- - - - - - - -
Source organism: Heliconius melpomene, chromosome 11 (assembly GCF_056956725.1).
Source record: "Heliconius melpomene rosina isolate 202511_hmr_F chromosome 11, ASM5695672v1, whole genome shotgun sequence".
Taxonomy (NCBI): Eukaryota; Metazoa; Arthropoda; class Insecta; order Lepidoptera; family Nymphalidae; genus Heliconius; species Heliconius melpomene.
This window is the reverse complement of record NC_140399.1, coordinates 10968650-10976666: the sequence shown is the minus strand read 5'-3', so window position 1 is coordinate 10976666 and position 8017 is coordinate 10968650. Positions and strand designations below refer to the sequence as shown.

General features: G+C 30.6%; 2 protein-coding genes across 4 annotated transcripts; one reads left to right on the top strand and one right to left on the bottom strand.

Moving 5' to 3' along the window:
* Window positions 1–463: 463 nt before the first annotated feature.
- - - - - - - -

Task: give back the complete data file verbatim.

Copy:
Source organism: Heliconius melpomene, chromosome 11 (assembly GCF_056956725.1).
Source record: "Heliconius melpomene rosina isolate 202511_hmr_F chromosome 11, ASM5695672v1, whole genome shotgun sequence".
Taxonomy (NCBI): Eukaryota; Metazoa; Arthropoda; class Insecta; order Lepidoptera; family Nymphalidae; genus Heliconius; species Heliconius melpomene.
This window is the reverse complement of record NC_140399.1, coordinates 10968650-10976666: the sequence shown is the minus strand read 5'-3', so window position 1 is coordinate 10976666 and position 8017 is coordinate 10968650. Positions and strand designations below refer to the sequence as shown.

General features: G+C 30.6%; 2 protein-coding genes across 4 annotated transcripts; one reads left to right on the top strand and one right to left on the bottom strand.

Moving 5' to 3' along the window:
* Window positions 1–463: 463 nt before the first annotated feature.